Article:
That all-powerful, magnetic pull that occurs when you find yourself suddenly and irresistibly attracted to another can come at any moment and there’s nothing you can do about it. In the absorbing new Todd Haynes directed drama Carol you see it the moment it happens.
Rooney Mara plays aspiring young photographer Therese Belivet working in the toy department of an upscale New York City department store. It’s the early 50’s, plus it’s fast approaching Christmas; the shopping season is in full swing. While attending to customers, Therese glances up and suddenly notices across the room an older, somewhat glamorous woman looking back, and that’s the moment.
“Shopping makes me nervous,” the older woman remarks at the counter. “Working here makes me nervous,” the younger woman replies. After that short, conversational exchange where Therese follows with advice on a certain model train set as a gift, the older woman in the expensive fur coat, Carol Aird (Cate Blanchett) exits, but accidentally leaves behind her gloves on the counter.
Both women lead very different lives. Therese has a boyfriend who wants to marry her while Carol is going through a difficult divorce, complicated further because of a young a daughter caught in the middle. When Therese goes out of her way to return Carol’s gloves, the older woman invites the younger woman to lunch. Though both are careful and, to a degree, guarded on what they do and say, it’s clear that an attraction has formed. But this is the 1950s, a time when an attraction of this nature is unheard of by a repressive society that could hardly acknowledge that such a love even existed. To Carol and Therese, what they have developing between them is suddenly their world; to everyone else, what the women have, expressed mostly through lengthy glances and the occasional touch of the hand on a shoulder, is invisible, and if recognized would not be tolerated.
When author Patricia Highsmith first published her popular 1952 romance novel The Price of Salt, she did it under the pseudonym Claire Morgan. The book’s lesbian content was unusual for the period because of the moderately hopeful ending – there was no 50’s moralistic punishing conclusion for the gay characters – and that repressive society in which her characters lived was the same one reading Highsmith’s work. It was later, on subsequent publications that the author’s real name was used, plus the title of the book was changed to Carol.
With just slight changes in character – in the book Therese is not a photographer but a theatre set designer, plus it’s a Christmas card the younger woman sends to Carol, not her gloves – the arc is the same. With its somewhat grainy though eye-catchingly brown-stained look, Edward Lachman’s 16mm cinematography nicely captures the required visual flavor of 50s cinema. Absent of the clinically clean and sharp clarity of digital, Carol actually looks like you’re watching film.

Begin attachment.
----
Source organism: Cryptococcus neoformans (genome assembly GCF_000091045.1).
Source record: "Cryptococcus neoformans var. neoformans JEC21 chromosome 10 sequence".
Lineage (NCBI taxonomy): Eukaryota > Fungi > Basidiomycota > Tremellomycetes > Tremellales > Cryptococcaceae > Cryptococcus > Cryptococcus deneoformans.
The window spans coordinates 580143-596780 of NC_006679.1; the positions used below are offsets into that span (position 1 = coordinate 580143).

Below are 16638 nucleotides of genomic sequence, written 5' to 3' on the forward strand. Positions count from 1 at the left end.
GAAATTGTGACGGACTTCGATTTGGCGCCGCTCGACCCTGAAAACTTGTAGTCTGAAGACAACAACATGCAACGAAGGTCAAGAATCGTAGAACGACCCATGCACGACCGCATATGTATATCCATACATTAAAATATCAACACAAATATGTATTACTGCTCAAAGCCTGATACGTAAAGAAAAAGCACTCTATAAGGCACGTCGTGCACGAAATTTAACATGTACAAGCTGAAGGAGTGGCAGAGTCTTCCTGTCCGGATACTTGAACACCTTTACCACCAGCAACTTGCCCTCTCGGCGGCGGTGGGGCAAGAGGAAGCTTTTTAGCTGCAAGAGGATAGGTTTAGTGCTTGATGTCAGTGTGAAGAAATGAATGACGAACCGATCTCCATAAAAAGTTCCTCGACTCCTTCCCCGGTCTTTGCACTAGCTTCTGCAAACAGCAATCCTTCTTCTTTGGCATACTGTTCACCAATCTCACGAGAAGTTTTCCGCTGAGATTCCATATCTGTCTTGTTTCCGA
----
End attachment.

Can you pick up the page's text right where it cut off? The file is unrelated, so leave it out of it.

It’s a haunting experience, one made all the more engrossing by its lack of need for dialog. Watching Therese and Carol watch each other can be as compelling as experiencing any atmospheric mystery. Before writing The Price of Salt, Highsmith’s first novel was the psychological thriller that became a 1951 Alfred Hitchcock film, Strangers on a Train. There’s a similar feel to the emotional construct of Carol, heightened by the moment when Therese discovers a gun hidden in Carol’s suitcase, packed away before the women take a trip together to Utah.
Both Blanchett and Mara craft their characters with flawless precision, supported further by two short though equally solid performances from both Sarah Paulson as Abby, the friend with whom Carol once had a forbidden tryst, and Kyle Chandler as Harge, the husband who claims he loves his wife but treats her with neglect, one born of an earlier generational sense of societal male superiority. When Harge goes looking for his absent wife, he knocks on Abby’s door. The woman has no sympathy for the husband and spells things out. “You’ve spent ten years making sure her only point of reference is you, your friends, your job.” With an economy of words, Abby has underlined not only Harge’s issue but the issue that haunted many relationships of the day; it echoes how unbalanced things used to be, and, to a degree for some, remains still today.
The story is framed by the same scene: Two women sit at a table in private conversation. They’re interrupted when an approaching man recognizes the younger of the two. The women politely part, but at the moment of goodbye, the older woman places a gentle hand on the younger woman’s shoulder. It appears innocent enough, but the younger woman’s glance down at the hand indicates something considerably more intimate. The film will circle back to that same scene, except that this time we will know what the women are discussing and what has lead them to this moment. It’s a terrific film.
MPAA rating: R Length: 118 Minutes Overall Rating: 9 (out of 10)